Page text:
The Government has launched a ‘groundbreaking’ transport decarbonisation plan, aiming to create cleaner, quieter cities and communities.
The plan provides a ‘greenprint’ to cut emissions from our seas and skies, roads and railways, setting out a pathway for the whole transport sector to reach net zero by 2050. As part of this vision, the Government has announced its intention to phase out the sale of new diesel and petrol heavy goods vehicles (HGVs) by 2040, subject to consultation.
With investment already pledged including £2 billion in cycling and walking and £2.8 billion to support industry and motorists to make the switch to cleaner vehicles, the Government said the transport decarbonisation plan also sets out how it will improve public transport and increase support for active travel.
Transport secretary Grant Shapps said: “Transport is not just how you get around. It is something that fundamentally shapes our towns, cities and countryside, our living standards and our health. It can shape all those things for good or for bad. Decarbonisation is not just some technocratic process. It’s about how we make sure that transport shapes quality of life and the economy in ways that are good.
“It’s not about stopping people doing things: it’s about doing the same things differently. We will still fly on holiday, but in more efficient aircraft, using sustainable fuel. We will still drive, but increasingly in zero emission cars. The Transport decarbonisation plan is just the start – we will need continued efforts and collaboration to deliver its ambitious commitments, which will ultimately create sustainable economic growth through healthier communities as we build back greener.”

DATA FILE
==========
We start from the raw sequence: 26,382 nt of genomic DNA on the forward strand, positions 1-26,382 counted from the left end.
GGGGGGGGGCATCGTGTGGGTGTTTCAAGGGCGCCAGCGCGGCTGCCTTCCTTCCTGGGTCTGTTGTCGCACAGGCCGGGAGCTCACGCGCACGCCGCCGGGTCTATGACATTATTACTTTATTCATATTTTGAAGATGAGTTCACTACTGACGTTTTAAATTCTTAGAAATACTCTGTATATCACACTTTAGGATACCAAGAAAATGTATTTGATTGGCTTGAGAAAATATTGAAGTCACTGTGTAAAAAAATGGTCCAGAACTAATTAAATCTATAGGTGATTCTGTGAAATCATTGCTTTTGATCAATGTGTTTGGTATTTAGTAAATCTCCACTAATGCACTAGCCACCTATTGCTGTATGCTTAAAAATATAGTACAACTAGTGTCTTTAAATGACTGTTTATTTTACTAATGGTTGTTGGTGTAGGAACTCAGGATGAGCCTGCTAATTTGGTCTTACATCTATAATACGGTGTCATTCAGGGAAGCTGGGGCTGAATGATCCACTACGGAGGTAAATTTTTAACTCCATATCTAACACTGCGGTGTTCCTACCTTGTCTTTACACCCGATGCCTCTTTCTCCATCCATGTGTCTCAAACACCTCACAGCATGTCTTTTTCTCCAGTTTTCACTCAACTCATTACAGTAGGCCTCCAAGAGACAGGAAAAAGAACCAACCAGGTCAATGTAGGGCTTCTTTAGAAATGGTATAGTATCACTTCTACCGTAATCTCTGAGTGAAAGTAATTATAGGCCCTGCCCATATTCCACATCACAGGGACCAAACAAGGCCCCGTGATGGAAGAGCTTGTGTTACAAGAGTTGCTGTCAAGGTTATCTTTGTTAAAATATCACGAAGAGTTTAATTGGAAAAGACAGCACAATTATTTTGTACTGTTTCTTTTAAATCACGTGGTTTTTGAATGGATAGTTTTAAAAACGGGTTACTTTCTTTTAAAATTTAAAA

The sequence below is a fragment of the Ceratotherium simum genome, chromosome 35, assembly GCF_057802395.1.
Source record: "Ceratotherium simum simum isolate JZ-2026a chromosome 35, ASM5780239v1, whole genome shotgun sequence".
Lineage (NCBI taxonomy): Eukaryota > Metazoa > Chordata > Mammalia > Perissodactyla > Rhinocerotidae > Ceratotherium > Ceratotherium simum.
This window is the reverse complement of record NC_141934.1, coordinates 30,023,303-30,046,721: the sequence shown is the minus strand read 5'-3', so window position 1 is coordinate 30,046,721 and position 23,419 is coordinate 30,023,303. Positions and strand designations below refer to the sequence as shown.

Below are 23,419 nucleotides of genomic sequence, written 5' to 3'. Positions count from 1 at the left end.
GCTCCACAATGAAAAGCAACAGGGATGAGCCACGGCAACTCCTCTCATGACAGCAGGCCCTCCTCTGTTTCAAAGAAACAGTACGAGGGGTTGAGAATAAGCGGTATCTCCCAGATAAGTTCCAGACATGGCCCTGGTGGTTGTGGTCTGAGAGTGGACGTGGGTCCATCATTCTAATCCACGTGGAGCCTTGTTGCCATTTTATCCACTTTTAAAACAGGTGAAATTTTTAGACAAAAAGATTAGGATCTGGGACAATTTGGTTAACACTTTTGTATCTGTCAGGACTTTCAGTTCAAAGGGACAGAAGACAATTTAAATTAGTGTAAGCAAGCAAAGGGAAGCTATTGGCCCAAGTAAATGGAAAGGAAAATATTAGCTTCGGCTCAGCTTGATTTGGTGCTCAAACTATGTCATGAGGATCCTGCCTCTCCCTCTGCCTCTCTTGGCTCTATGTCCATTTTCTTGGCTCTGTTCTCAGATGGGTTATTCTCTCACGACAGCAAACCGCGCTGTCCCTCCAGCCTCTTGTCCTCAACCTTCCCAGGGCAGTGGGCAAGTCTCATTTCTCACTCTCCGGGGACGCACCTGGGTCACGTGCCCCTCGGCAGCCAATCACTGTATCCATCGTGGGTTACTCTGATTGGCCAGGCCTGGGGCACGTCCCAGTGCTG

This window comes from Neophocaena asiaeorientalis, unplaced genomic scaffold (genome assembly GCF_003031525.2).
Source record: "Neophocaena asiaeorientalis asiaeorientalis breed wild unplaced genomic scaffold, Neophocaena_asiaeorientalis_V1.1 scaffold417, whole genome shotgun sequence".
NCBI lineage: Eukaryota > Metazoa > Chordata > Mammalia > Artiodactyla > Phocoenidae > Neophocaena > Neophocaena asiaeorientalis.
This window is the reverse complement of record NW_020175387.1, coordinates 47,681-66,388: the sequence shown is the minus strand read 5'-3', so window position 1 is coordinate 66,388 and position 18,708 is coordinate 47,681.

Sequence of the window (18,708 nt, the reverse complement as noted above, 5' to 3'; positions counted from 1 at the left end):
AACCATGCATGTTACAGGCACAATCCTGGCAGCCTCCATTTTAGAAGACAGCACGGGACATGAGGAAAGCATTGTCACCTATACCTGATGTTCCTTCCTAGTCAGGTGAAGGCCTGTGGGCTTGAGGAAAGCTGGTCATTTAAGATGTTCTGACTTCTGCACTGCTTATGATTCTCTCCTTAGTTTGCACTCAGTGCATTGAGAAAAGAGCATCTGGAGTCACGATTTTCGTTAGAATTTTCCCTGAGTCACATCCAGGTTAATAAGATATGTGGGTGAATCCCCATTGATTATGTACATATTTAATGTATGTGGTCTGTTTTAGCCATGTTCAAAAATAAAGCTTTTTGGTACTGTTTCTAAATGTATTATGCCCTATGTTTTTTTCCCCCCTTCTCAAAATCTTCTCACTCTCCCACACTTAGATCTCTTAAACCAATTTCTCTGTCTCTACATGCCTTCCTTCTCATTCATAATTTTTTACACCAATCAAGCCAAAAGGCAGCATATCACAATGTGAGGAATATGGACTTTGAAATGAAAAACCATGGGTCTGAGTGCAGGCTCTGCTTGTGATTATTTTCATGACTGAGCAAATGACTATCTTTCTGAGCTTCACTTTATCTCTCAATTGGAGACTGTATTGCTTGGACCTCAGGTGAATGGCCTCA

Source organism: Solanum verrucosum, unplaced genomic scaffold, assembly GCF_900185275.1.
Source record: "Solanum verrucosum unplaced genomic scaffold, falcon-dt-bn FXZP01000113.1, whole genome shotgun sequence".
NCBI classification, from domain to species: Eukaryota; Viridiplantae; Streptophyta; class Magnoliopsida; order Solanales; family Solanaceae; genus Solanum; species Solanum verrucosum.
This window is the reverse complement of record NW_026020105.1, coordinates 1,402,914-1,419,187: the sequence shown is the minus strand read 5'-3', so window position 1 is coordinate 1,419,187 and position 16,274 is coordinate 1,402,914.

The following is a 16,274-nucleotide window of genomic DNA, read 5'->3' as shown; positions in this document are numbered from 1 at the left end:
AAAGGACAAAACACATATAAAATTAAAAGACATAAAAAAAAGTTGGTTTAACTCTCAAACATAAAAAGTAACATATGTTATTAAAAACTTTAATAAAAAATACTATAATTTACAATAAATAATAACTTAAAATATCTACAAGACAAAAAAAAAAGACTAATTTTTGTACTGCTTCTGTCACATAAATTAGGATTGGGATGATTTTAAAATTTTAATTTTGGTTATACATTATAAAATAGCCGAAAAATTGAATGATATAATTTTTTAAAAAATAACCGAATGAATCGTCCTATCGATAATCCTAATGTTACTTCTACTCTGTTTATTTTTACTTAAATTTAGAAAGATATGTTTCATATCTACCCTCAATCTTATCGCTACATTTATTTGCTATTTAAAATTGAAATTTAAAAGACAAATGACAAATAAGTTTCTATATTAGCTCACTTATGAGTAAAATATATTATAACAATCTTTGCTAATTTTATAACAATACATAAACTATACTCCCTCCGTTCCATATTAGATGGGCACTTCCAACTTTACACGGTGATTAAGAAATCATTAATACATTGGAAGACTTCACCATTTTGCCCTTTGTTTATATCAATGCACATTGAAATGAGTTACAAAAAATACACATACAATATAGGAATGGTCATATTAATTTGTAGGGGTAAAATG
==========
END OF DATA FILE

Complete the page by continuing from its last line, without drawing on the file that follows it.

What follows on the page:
However, the IPPR has call the transport decarbonisation plan a ‘missed opportunity’ to cut overall car use. Its Environmental Justice Commission calls for more focus on clean affordable alternatives to EVs, including free local public transport.
Luke Murphy, head of the IPPR Environmental Justice Commission, said: “The Government’s proposals to phase out the sale of new diesel and petrol heavy goods vehicles are welcome, as is the consultation on a potential industry mandate for zero-emission vehicles.
“However, though we await the detail, there appears to be little additional funding to support the switch to more affordable and clean transport alternatives to cut overall car use. This would be a missed opportunity to put in place a new approach to how we all travel, with solutions benefiting wellbeing, health and environment.
“We need to massively expand the provision of and affordability of clean public transport options, such as trains, buses and trams, while helping more people to regularly walk and cycle, alongside a shift to electric vehicles for those that need them. We also need to see a firm commitment from the Government to review the £27 billion roads programme, including schemes that are currently planned as well as future ones.
“The Environmental Justice Commission’s report, out today, calls for a significant step-change in investment to upgrade local public transport and make it free to all users throughout the UK by 2030, with free bus travel by 2025 as a first step.”
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